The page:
Indian American teen wins Spelling Bee crown


Senior Member
Oct 5, 2009
Indian American teen wins Spelling Bee crown

Anamika Veeramani, 14, of North Royalton, Ohio, is congratulated by her parents after winning the 2010 National Spelling Bee in Washington, on Friday.

Spelling 'juvia' and 'stromuhr' correctly, Indian American Anamika Veeramani has won the 2010 Scripps National Spelling Bee crown to retain the honour for the 'desis' for the third year in a row.

"I'm really, really happy. This is one of the best moments of my life," said the 14-year-old from North Royalton, Ohio, who defeated another Indian American, Shantanu Srivatsa of West Fargo, North Dakota in the nationally televised final round on Friday night to become the bee's 83rd champion.

Her win earns a $30,000 cash prize and engraved trophy from the event's sponsor, The E.W. Scripps Co., along with a $2,500 U.S. savings bond and a complete reference library from Merriam-Webster, a $5,000 scholarship from the Sigma Phi Epsilon Educational Foundation and a package from Encyclopaedia Britannica totalling $3,499.

Friday's final rounds began with 10 contestants, who were eliminated one by one by words such as ochidore, a shore crab, and terribilita, a term applied typically to the art of Michelangelo describing the power and grandeur of his work.

Anamika, who finished fifth in last year's bee, also survived a marathon four-and-half hour semi-final round earlier on Friday that contained a little bit of controversy.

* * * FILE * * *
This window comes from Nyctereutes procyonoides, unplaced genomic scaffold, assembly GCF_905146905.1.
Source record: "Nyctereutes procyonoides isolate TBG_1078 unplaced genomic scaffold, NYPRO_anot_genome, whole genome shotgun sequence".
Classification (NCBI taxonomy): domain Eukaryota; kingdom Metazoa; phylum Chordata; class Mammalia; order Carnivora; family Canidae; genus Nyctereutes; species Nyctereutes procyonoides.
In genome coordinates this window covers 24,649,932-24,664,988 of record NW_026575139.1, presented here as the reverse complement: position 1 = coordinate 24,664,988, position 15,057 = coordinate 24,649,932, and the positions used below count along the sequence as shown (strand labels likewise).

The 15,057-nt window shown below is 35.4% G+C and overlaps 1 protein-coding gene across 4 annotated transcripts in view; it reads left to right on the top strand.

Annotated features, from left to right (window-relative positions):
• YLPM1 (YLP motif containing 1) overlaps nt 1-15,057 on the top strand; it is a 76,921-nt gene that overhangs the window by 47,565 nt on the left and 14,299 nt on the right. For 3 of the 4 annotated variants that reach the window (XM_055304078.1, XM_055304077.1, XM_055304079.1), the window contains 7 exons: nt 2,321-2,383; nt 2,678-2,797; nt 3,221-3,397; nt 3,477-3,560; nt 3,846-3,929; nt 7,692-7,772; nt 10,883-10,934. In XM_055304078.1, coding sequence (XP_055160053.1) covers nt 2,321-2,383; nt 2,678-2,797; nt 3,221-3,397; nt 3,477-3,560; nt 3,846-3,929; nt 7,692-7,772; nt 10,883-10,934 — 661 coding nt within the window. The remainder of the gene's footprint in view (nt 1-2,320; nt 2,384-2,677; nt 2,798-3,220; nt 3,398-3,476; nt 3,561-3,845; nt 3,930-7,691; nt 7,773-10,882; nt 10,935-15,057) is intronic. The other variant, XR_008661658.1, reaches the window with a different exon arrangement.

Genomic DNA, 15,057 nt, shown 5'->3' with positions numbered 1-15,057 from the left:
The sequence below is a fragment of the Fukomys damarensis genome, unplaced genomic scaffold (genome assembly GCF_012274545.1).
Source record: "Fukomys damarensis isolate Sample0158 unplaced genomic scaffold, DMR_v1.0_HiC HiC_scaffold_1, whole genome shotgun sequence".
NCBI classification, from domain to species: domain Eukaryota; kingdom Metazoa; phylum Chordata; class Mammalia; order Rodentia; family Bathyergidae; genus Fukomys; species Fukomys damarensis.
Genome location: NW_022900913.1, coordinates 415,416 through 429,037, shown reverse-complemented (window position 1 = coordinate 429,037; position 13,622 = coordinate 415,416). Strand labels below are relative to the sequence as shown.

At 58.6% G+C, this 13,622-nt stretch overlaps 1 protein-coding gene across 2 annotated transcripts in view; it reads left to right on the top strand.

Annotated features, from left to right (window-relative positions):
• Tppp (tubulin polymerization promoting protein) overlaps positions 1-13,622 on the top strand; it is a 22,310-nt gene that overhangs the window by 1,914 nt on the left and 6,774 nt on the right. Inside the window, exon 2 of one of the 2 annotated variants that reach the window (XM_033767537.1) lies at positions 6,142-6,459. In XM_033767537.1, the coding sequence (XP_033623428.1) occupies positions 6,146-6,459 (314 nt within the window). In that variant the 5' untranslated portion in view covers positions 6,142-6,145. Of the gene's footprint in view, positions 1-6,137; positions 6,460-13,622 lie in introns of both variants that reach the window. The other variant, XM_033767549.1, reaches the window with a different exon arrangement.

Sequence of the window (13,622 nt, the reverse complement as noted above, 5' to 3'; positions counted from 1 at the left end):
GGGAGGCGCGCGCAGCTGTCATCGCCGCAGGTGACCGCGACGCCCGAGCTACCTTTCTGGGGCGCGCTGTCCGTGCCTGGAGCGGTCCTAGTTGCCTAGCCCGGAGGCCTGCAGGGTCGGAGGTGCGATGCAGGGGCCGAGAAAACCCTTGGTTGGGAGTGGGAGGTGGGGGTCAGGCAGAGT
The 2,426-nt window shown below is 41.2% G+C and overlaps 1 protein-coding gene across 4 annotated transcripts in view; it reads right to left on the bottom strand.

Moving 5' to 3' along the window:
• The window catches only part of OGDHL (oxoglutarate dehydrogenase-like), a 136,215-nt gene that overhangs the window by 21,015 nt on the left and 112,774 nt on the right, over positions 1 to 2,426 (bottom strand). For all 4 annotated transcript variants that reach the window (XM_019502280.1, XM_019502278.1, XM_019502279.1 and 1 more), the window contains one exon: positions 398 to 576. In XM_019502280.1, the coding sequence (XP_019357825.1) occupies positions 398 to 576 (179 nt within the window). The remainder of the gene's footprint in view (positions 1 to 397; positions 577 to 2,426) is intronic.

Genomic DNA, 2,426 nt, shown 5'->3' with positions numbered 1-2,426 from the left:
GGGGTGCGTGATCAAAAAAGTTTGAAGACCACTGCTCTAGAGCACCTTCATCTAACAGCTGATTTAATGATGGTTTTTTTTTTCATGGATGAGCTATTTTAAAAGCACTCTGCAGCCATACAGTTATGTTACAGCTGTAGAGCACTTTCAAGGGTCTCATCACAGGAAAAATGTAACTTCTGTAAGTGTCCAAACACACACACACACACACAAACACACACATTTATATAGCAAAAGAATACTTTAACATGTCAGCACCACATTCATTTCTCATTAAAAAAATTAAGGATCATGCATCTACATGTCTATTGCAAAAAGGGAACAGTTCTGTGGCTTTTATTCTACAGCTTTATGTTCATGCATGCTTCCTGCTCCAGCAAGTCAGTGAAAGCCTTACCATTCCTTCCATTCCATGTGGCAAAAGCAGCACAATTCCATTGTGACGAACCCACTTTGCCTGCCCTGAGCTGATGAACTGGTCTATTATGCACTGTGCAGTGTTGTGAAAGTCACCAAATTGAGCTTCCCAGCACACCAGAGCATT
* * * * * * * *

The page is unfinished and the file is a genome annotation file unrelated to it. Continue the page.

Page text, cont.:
It started when another early favourite, Neetu Chandak, 14, of Seneca Falls, New York who finished eighth last year, appeared to stumble over 'paravane', an underwater glider device, in the fifth round.

But the judges reversed the decision eliminating her, blaming the "ambiguous nature of the answers" when she asked about a root word. But given a second chance in the sixth round, she misspelled 'apogalacteum', the point at which a celestial body is furthest away from the Milky Way.

For the most part, this year's spellers proved to be intrepid. The semi-finals were supposed to last three hours covering two rounds. But the contest was extended to a sixth round because too many spellers — 19 — were still on board to qualify for the finals, usually limited to 15 or less.

With NBA star Shaquille O'Neal on hand watching, the sixth round proved brutal. Nine of the first 13 were knocked out, leaving only 10. Judges cancelled the remainder of the sixth round to provide 10 finalists for the evening competition, though a fortunate six had not spelled a word in the round.

The contest began Thursday with 273 spellers ranging in age from 8 to 15, some from as far away as China and New Zealand. They included eight-year-old Vanya Shivashankar of Olathe, Kansas, the youngest sister of last year's champion, Kavya Shivashankar.

Kavya too had her own moment of glory when President Barack Obama met her in the Oval Office on Thursday and congratulated Kavya on her extraordinary achievement and reiterated the importance of a top-flight education for success in the 21st century economy.

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